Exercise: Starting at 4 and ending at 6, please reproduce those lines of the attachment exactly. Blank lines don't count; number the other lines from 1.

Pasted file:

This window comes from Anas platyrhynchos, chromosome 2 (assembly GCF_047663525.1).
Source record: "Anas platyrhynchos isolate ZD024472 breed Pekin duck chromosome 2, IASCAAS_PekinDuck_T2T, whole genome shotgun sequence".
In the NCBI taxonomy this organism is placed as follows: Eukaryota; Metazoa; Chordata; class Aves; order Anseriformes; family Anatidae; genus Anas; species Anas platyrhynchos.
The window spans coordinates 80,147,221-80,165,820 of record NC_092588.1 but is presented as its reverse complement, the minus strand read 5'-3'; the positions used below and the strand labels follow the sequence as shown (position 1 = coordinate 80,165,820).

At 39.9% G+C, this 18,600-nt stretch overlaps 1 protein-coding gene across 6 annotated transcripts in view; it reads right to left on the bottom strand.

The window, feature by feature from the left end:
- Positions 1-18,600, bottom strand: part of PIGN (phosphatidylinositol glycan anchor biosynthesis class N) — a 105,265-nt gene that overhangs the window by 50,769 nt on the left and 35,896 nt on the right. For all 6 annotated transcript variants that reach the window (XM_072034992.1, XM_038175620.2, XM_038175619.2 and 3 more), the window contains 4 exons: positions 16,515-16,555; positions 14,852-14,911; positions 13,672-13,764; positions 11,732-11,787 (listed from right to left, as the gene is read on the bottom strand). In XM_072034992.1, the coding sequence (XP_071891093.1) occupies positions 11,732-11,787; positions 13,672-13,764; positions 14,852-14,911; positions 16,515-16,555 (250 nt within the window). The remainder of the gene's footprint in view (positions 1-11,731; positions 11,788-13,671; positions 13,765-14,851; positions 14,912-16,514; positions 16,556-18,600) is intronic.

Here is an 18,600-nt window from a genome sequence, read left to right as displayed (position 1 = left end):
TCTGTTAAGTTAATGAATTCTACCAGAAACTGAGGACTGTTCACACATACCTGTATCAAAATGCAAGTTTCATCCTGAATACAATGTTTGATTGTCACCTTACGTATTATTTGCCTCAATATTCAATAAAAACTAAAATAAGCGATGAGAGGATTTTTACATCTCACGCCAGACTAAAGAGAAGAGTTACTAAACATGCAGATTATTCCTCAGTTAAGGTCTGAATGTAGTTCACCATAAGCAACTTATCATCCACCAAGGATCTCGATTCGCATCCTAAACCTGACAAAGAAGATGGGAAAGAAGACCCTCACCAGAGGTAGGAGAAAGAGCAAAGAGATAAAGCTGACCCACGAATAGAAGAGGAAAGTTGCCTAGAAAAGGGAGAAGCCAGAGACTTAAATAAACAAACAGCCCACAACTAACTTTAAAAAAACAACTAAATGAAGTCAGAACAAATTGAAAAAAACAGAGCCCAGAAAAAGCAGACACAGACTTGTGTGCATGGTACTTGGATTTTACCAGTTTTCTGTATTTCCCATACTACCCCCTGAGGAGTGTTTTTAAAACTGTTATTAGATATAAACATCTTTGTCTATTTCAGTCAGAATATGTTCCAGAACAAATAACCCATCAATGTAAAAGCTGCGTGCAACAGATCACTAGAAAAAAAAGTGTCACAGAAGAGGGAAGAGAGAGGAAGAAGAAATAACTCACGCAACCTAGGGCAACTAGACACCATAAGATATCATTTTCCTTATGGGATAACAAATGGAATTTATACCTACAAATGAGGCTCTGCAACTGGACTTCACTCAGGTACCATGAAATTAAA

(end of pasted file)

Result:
The window spans coordinates 80,147,221-80,165,820 of record NC_092588.1 but is presented as its reverse complement, the minus strand read 5'-3'; the positions used below and the strand labels follow the sequence as shown (position 1 = coordinate 80,165,820).

At 39.9% G+C, this 18,600-nt stretch overlaps 1 protein-coding gene across 6 annotated transcripts in view; it reads right to left on the bottom strand.

The window, feature by feature from the left end: